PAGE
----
Are Cyborg Identity Politics Destroying YOUR Favorite Restaurant?

Feast is a restaurant in New York that has been described to me as “cute” and “so-and-so’s favorite place.” It looks nice and people seem to like it. But Feast has made a mistake. EV Grieve has the story:

Toward the end of last month, Feast said that they had a customer arrive as a walk-in for brunch. She was wearing Google Glass. A few months previously, they had another diner wearing a pair and the restaurant received several comments about privacy from other guests. Restaurant staff asked the person to remove them, and he quickly consented.

So when the other diner came in wearing Google Glass, management asked her to take them off before dining. She refused, and left the restaurant.

This patron was angry enough to write about her experience online. She found an audience of like-minded Google Glass wearers to take umbrage, and now Feast’s rating on Google Maps has plummeted. This is not a small deal for a restaurant! Those Google ratings are the first thing people see when they search. It is also something that can be remedied and repaired, however, with a little effort on the restaurant’s part.

What’s genuinely alarming about this is what seems to be the emergence of… Google Glass identity politics? I think so! These are real posts:

-Unreal. Should have made everyone take their phones and put them in the car. 

-Would have done the same also. Better to patronize those businesses that are “tech friendly”.

-The gall of some people does anger me at times though, I must admit. What makes these “other customers” feel that they are important enough for anyone to care to “record”?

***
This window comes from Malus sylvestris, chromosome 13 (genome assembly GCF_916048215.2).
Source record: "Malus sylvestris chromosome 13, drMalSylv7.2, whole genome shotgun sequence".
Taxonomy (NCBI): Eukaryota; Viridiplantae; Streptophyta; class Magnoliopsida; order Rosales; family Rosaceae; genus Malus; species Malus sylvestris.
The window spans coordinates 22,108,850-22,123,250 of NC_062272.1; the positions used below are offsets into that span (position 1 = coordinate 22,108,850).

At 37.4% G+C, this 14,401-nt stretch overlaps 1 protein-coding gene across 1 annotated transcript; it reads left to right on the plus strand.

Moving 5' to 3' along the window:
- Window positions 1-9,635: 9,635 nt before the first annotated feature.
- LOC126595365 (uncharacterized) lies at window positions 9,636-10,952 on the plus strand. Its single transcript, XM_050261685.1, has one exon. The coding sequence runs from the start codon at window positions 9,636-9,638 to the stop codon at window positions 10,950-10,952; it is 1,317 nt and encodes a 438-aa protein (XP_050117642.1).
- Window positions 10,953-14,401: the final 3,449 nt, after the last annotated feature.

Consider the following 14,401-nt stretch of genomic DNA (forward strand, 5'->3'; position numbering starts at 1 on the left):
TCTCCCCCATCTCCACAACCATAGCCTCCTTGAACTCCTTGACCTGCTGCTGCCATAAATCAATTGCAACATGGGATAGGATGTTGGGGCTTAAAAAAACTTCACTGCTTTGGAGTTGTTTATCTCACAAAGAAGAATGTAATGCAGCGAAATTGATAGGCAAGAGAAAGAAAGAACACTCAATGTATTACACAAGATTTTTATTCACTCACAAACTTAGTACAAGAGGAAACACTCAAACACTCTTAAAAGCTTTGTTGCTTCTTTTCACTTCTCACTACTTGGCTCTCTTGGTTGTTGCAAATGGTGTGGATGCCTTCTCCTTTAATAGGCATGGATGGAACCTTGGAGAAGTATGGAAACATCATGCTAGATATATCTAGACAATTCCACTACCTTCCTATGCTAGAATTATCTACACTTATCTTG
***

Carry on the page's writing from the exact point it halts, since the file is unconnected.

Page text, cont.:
-I can’t wait until wearable tech becomes the norm and establishments beg for folks to come back after they shuned them.

-We need a site that lists all Glass Friendly businesses and all anti-Glass businesses out there. Explorers can notify of a positive/negative experience to update. This would let us know where to spend our money when we travel.

-Everyone should give them a one star rating on Google Maps.

The reviews themselves:

-Ignorant bigots and hateful. Perhaps being illegally discriminate too. The food is irrelevant as the service is less than poor.

-Do not go here. They are very biased towards new technology. They allow patrons to use mobile phones to take photos or videos of other patrons. And they ask patrons to leave without fully understanding what a product does.”

It is the right of any person to attempt to wear Google Glass at a restaurant. It is also the right of any person to use the language of civil rights to describe their efforts to wear Google Glass at a restaurant.

Somewhere in here is a small and miserable business opportunity. The aggrieved patron, responding to supporters, describes a fascinating lifestyle:

[W]e take our business and money to places that clearly welcome Glass, like the Standard. Not really worth all that effort for a little restaurant like Feast.

Cash in while you still can!